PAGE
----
I have officially spent 35 years on this little spinning blue hunk of carbon that is hurtling through a vast infinity of space. In that time, I’ve cried often, loved often, laughed often. When I think about the many ways in which misfortune befalls others, I am reminded it’s a miracle and a blessing that I have lived through 35 years of joy and disappointment.
My life is changing a lot these days. When I think about where I thought I’d be at 35, I feel a vague sense of disappointment and anxiety — that the many things I thought I would have accomplished by now, I haven’t accomplished. And yet.
This year I started running regularly despite being certain my whole life I lacked any ability to be athletic in any way. This year I crossed a long-ass suspension bridge despite my fear of heights. This year I learned to *really* ride a bike and now using it as a primary form of transportation despite having resigned myself a decade ago that I would never learn. I hike regularly, despite the fact that I have never thought of myself as an outdoorsy person. In a month I’m going to get my diving certification, despite the fact that open water actually frightens me. I helped a friend clean out traps in the woods filled with giant centipedes and ant larvae. I’ve tried bouldering, dancing, playing the erhu, riding a scooter, eating blood (which was previously on my “I will not eat” list), learning curse words in Taiwanese.
I’ve become a person I never could have imagined I’d be.
I am trying, these days, to embrace the life I have, instead of wishing for a life I imagined I’d have.
Yesterday, at one point, I looked around at this basement bar and realized that it was full of people I had met only in the last year or so. And I had somehow convinced them all to put on their finery and drink fancy cocktails with each other. I was brought a homemade cake by people I’d only met three weeks ago. I was written lovely cards by women I’d only met three months ago. I was given homemade zongzi by a girl I have only met three times. I was bought drinks by people who held me and said they saw strength in me. My favorite bartender kept my neighborhood bar open just for me. A friend called in sick to work so she could hang out with me til the early morning. And friends took me to karaoke until 8 am.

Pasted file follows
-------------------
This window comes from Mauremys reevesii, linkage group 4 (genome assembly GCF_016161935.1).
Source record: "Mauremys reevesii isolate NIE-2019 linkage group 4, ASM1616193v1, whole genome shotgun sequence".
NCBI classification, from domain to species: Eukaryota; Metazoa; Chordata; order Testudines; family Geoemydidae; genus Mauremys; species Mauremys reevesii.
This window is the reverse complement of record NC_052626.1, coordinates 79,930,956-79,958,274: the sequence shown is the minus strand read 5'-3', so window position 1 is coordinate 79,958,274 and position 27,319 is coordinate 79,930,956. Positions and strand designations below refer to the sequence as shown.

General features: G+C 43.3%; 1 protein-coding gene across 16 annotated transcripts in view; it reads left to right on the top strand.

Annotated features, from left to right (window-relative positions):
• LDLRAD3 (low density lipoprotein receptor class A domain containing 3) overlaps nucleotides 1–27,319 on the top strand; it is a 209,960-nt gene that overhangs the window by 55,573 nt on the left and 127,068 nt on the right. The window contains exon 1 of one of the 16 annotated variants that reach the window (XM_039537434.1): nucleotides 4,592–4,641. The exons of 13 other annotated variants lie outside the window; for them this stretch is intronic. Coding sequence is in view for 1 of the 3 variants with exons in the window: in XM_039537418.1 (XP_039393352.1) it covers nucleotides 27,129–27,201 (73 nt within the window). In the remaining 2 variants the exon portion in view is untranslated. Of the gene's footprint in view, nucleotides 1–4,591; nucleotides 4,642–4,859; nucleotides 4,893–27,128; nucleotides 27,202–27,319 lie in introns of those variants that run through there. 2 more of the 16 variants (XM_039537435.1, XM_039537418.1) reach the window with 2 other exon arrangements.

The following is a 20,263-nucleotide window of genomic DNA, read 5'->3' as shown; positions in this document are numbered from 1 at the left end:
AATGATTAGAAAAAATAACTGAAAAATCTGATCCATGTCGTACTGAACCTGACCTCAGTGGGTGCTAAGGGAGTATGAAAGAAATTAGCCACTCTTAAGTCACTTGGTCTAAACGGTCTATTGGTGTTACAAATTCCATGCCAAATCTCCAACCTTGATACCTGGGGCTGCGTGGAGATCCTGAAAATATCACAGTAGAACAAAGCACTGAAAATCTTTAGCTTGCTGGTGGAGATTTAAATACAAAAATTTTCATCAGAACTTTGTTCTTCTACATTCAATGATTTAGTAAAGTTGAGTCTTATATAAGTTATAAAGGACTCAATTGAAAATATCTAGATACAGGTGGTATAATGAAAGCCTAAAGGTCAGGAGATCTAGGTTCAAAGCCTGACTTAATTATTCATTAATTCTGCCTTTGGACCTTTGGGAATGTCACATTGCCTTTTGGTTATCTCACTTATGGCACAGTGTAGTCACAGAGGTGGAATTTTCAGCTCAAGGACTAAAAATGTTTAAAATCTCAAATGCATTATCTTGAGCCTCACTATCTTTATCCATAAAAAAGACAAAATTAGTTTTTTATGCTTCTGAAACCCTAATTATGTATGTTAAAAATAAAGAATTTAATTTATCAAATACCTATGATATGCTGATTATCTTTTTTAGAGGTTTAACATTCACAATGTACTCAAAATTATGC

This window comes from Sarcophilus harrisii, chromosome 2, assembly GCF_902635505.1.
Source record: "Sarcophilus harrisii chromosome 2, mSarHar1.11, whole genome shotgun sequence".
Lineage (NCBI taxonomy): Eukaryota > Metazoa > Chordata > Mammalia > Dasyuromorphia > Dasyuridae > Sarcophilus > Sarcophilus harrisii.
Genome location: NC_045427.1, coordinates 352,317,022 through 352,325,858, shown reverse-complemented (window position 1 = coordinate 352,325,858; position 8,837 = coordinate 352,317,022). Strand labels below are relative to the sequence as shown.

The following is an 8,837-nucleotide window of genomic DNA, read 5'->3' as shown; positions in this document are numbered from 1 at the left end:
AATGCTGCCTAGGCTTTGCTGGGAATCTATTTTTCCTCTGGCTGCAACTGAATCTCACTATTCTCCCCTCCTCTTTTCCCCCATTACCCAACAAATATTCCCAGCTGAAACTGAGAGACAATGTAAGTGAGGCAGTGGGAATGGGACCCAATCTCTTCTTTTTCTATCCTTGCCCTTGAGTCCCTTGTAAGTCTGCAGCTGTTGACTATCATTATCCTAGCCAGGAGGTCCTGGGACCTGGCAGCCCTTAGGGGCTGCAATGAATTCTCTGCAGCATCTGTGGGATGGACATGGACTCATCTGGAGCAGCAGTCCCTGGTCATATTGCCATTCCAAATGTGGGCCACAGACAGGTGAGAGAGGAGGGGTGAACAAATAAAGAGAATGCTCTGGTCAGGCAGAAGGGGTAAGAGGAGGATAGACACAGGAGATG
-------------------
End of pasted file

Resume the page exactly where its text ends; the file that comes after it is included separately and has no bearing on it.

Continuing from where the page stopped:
This is not a humblebrag, but a catalog of love and gratitude. I feel incredibly blessed to have found such loving people in this country that I love, this country that is starting to feel a lot like home. This is a good life. I wake up every day happy to be where I am. Every day I don’t question if my life is a wasted one; every day I know that whether or not I write today, all of this living is in service of my life’s work, which is, yes, to write (and to write one must live), but also to change and be changed for the better. Which is to say, I hope what I write leaves this world a little bit better than before, but also I hope that the relationships I cultivate might also do the same thing, for all parties involved and more.
I’m 35, which is young enough to still feel like what lies ahead of me has potential, but old enough to feel that at least a third to a half of what I might do in this lifetime is behind me. I hope I’ve done some good.
Here’s to the next 35 years. May it be filled with as much love as I’ve been blessed with until now. May I become ever more courageous, thoughtful, and kind. May I laugh often, but feel safe enough to cry. And if I could make a book and a baby somewhere along the way, that would be nice too. 🤣
Thanks all, for being part of my life. I wouldn’t have survived without any of you.